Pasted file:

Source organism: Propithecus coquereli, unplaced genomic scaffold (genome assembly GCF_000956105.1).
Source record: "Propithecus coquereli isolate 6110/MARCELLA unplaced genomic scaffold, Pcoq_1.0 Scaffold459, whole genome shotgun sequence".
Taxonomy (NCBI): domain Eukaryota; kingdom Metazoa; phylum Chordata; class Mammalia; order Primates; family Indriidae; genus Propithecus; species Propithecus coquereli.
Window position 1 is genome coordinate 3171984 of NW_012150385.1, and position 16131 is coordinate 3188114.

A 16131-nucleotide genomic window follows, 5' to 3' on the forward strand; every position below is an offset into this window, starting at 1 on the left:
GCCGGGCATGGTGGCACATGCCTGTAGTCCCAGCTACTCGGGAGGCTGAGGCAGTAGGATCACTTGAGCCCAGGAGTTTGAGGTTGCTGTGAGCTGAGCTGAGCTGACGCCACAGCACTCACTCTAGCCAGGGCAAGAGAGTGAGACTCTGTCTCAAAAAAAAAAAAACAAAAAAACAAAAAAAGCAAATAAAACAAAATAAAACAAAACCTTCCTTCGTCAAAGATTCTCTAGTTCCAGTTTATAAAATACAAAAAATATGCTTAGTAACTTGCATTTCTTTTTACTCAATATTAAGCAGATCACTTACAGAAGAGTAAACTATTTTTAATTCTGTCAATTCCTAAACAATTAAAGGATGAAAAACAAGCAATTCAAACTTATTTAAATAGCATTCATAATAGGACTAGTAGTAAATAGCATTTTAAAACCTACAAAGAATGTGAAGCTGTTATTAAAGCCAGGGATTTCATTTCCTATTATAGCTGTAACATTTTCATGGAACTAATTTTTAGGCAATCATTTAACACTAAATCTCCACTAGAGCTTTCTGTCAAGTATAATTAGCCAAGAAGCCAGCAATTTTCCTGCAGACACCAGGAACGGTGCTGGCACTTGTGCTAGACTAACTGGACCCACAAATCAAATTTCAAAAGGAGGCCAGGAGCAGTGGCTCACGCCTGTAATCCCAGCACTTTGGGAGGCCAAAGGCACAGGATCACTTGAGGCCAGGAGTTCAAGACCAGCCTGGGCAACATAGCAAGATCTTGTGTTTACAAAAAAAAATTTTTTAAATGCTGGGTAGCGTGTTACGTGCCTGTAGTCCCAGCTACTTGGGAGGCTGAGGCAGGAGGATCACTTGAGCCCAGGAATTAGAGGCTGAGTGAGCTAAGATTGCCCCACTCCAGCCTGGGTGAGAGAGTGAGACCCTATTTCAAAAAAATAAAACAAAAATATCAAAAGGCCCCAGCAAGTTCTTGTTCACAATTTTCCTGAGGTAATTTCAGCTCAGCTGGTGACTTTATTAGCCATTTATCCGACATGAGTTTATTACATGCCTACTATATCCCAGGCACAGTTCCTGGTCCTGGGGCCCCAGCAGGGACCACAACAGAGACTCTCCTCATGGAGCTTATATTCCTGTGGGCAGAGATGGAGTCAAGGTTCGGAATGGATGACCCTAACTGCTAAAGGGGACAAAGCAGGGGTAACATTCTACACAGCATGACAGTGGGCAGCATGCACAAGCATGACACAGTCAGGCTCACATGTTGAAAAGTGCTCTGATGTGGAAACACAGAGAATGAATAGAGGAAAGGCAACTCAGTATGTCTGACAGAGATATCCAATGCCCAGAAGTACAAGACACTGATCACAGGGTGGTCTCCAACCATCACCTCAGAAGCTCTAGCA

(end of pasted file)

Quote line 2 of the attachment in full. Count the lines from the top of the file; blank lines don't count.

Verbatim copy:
Source record: "Propithecus coquereli isolate 6110/MARCELLA unplaced genomic scaffold, Pcoq_1.0 Scaffold459, whole genome shotgun sequence".